October 22, 2015 09:56
The latest reunions of families separated by the Korean War are being once again held at Mt. Kumgang in North Korea.
Yet the tradition is by no means written in stone.
During the first inter-Korean summit in June 2000, the two Koreas agreed on a "mutual exchange of delegations of separated families" to be reunited with their relatives.
Each side sent selected people so they could meet their relatives from the other side of the border simultaneously in Seoul and Pyongyang.
But after three rounds the North abruptly insisted the reunions be moved to Mt. Kumgang.
A Unification Ministry official recalls that the reunions were considered too disruptive to North Korean life because they exposed the glaring differences in economic development.
Since the fourth round in April 2002, all 17 family reunions have been held at Mt. Kumgang.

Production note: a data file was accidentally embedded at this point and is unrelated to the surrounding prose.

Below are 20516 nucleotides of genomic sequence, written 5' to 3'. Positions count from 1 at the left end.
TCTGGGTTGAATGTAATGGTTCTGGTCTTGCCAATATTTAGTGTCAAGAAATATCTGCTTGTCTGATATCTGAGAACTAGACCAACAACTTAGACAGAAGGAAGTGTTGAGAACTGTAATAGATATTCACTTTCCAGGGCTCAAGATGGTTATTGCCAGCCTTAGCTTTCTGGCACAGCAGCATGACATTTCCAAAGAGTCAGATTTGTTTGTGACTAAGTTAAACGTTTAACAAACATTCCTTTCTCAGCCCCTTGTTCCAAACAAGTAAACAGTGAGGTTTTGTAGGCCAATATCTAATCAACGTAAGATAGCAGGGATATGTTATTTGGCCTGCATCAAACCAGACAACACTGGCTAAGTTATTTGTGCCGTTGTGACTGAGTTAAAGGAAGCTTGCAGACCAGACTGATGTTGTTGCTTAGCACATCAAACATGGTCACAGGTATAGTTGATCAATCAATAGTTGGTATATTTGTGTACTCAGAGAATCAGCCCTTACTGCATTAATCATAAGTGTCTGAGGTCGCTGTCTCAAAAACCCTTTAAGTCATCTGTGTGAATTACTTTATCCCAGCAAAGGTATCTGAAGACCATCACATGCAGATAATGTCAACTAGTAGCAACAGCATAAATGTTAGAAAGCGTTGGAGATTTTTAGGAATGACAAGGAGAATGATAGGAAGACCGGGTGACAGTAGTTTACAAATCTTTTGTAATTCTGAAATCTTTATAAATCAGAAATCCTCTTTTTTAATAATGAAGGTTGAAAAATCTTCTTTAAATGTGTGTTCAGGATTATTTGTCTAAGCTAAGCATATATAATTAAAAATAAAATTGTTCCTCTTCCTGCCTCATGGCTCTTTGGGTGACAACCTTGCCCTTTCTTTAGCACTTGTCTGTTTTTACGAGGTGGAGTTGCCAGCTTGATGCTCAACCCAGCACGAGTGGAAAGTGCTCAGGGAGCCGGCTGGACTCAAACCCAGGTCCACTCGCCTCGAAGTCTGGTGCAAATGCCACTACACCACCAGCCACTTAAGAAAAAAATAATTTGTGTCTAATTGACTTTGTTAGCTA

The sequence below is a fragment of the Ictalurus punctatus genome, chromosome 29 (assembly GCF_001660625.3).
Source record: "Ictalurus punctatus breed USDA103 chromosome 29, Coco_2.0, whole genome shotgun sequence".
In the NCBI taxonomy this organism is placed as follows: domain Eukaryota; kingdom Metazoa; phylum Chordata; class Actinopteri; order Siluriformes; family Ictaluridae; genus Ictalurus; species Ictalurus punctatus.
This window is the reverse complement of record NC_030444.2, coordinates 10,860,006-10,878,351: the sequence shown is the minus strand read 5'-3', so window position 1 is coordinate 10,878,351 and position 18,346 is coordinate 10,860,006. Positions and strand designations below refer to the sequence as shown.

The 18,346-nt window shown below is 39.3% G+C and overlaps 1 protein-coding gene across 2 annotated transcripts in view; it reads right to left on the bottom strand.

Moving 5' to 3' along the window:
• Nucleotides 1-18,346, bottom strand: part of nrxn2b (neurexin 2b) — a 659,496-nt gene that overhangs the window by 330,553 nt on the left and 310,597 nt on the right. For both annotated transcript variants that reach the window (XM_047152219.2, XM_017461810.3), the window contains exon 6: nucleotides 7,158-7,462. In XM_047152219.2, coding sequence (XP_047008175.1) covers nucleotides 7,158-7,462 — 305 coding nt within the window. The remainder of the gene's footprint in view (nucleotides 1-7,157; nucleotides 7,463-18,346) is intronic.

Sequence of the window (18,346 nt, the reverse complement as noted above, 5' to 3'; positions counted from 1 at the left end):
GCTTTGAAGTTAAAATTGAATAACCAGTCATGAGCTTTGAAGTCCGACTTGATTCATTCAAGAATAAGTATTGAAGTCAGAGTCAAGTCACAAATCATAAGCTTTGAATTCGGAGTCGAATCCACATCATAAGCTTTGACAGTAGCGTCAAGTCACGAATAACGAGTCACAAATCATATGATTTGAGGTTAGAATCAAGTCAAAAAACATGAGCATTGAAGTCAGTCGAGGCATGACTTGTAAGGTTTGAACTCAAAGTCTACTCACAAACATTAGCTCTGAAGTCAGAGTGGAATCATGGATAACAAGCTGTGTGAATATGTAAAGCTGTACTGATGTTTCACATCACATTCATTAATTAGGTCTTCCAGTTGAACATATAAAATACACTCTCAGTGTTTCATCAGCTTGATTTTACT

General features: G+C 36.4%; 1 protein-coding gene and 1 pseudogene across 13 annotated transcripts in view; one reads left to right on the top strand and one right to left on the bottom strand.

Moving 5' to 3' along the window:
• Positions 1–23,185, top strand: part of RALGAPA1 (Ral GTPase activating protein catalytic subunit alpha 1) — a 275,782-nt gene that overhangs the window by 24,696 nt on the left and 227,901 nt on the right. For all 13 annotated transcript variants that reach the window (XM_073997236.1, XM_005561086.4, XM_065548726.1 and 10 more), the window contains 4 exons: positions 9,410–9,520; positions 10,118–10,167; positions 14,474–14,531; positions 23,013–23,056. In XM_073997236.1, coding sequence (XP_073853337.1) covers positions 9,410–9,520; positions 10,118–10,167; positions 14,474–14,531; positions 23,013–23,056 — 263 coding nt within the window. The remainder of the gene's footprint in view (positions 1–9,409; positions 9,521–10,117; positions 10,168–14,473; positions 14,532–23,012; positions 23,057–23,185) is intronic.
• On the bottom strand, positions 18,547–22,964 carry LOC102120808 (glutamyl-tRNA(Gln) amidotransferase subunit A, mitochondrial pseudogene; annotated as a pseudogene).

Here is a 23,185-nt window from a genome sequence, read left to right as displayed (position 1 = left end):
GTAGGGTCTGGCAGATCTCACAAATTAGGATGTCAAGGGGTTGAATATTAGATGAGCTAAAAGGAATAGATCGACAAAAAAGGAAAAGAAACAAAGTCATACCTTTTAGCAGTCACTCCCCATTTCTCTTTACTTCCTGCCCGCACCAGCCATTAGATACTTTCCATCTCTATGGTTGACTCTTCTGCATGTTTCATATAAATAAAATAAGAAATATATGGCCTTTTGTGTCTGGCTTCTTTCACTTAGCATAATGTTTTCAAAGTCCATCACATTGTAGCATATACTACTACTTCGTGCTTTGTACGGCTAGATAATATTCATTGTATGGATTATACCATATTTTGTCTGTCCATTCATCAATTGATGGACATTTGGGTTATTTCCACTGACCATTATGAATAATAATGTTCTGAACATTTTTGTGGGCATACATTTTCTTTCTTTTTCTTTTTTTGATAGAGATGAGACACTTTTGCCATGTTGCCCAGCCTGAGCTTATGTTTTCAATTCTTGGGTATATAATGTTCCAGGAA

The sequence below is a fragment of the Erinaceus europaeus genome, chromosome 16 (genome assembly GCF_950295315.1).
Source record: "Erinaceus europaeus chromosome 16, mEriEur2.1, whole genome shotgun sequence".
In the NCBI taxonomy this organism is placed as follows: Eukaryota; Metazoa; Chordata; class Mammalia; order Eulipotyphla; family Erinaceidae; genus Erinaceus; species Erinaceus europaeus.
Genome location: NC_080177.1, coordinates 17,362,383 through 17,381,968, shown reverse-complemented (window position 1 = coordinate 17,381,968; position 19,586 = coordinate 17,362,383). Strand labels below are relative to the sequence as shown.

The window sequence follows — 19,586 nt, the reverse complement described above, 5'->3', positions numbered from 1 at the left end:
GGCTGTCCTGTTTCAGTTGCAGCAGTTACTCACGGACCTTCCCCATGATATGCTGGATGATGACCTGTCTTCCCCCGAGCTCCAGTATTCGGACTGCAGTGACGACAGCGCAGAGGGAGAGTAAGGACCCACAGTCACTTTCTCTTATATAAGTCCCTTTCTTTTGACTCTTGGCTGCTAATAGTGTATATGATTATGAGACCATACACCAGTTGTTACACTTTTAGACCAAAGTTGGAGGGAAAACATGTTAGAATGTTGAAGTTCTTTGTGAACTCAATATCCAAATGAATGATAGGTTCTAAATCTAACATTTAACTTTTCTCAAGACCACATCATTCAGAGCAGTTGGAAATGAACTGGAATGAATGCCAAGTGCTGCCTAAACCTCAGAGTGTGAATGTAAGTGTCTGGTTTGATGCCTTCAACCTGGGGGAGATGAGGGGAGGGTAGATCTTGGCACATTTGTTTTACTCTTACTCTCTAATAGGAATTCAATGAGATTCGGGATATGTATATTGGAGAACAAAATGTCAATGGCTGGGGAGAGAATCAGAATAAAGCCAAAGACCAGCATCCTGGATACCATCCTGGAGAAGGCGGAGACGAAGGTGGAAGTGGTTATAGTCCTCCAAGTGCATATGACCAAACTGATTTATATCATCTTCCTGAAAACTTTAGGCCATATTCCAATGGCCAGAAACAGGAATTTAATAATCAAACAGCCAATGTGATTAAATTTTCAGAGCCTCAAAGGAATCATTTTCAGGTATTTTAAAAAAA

The Roh Moo-hyun administration spent W50 billion (US$1=W1,131) building a dedicated meeting hall there.
But there are complaints every time because the resort is a long way from the border.
"It's very difficult for elderly people in their 80s and 90s to stay overnight in Sokcho, then travel to Mt. Kumgang by bus, and stay two nights in an inconvenient hotel there," a government official said. "There's a reason many elderly people have given up meeting their relatives for health reasons, even if they haven't seen them for 60 or more years."
Another problem is that the North holds the event hostage. North Korean officials often threaten to cancel the event if the South behaves in a way they dislike.
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